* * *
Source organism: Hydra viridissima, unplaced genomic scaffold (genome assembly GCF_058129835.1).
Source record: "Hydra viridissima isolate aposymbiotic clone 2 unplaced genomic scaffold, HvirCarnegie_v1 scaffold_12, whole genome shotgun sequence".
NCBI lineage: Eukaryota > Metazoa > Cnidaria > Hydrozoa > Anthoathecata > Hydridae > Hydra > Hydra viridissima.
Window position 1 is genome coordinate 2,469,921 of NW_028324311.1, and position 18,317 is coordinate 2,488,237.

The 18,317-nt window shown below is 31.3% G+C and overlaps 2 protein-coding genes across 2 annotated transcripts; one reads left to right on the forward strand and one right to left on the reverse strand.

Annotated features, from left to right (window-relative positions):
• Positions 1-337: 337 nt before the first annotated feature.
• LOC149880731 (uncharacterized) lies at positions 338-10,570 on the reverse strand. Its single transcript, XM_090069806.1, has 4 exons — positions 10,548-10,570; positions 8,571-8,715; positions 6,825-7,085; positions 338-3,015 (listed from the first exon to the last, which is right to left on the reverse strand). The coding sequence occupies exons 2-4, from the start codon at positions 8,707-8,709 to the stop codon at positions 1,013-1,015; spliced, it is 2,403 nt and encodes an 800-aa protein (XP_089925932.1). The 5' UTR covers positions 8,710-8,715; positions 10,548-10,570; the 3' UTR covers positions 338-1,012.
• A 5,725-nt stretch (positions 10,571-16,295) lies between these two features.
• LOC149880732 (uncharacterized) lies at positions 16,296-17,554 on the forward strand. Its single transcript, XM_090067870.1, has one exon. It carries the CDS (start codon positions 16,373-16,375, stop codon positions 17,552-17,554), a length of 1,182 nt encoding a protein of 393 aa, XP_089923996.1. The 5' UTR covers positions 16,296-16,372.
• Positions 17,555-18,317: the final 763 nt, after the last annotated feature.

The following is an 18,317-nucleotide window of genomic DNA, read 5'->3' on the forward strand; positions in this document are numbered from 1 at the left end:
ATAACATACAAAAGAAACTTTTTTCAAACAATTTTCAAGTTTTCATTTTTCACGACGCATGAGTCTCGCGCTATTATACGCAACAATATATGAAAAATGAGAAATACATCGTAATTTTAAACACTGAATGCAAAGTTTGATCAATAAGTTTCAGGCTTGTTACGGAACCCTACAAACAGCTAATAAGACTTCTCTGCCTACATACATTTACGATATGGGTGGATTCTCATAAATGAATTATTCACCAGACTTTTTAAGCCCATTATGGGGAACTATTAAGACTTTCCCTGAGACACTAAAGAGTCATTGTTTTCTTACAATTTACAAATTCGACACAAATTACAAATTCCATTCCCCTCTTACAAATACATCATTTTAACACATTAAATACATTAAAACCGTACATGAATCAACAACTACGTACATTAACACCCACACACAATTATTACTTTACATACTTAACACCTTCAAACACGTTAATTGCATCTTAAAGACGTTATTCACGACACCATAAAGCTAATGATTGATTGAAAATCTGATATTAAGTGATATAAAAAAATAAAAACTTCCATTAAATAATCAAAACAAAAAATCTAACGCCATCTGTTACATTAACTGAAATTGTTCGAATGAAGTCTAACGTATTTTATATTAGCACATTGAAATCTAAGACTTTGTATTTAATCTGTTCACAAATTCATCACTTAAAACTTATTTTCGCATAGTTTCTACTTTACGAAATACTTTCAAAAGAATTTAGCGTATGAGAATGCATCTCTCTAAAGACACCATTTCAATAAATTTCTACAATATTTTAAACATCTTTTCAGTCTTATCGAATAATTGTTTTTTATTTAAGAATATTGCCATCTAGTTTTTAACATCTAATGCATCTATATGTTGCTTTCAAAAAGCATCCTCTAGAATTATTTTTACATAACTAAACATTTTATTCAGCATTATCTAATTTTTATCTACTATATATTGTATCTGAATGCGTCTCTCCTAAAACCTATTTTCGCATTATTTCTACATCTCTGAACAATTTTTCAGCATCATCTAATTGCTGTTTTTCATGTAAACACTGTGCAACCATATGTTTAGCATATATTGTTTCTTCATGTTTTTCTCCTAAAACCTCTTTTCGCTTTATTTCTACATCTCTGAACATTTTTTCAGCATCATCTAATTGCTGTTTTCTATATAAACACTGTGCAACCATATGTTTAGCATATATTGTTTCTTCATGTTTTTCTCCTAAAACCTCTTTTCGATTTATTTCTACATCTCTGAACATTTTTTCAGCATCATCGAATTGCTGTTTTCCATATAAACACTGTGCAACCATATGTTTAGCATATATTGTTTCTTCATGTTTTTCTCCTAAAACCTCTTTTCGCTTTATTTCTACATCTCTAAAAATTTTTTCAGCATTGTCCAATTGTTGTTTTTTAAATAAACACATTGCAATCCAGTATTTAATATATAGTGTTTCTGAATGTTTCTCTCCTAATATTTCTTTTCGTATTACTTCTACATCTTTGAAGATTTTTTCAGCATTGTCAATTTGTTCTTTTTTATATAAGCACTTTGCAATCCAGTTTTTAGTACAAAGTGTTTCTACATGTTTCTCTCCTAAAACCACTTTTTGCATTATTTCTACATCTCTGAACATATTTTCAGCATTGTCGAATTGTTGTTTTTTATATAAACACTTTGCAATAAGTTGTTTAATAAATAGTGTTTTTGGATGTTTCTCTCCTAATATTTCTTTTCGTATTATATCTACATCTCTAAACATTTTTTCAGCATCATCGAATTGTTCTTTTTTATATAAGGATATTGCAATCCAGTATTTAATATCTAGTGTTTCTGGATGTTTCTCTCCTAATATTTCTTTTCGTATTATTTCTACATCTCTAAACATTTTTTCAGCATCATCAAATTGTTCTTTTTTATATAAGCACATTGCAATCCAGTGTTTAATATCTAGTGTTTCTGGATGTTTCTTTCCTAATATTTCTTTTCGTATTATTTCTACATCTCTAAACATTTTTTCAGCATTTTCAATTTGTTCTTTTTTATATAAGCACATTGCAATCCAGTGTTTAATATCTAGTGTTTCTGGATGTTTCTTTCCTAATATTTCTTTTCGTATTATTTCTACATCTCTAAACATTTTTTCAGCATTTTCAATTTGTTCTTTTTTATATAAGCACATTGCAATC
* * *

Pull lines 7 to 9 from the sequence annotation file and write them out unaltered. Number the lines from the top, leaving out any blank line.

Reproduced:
• Positions 1-337: 337 nt before the first annotated feature.
• LOC149880731 (uncharacterized) lies at positions 338-10,570 on the reverse strand. Its single transcript, XM_090069806.1, has 4 exons — positions 10,548-10,570; positions 8,571-8,715; positions 6,825-7,085; positions 338-3,015 (listed from the first exon to the last, which is right to left on the reverse strand). The coding sequence occupies exons 2-4, from the start codon at positions 8,707-8,709 to the stop codon at positions 1,013-1,015; spliced, it is 2,403 nt and encodes an 800-aa protein (XP_089925932.1). The 5' UTR covers positions 8,710-8,715; positions 10,548-10,570; the 3' UTR covers positions 338-1,012.
• A 5,725-nt stretch (positions 10,571-16,295) lies between these two features.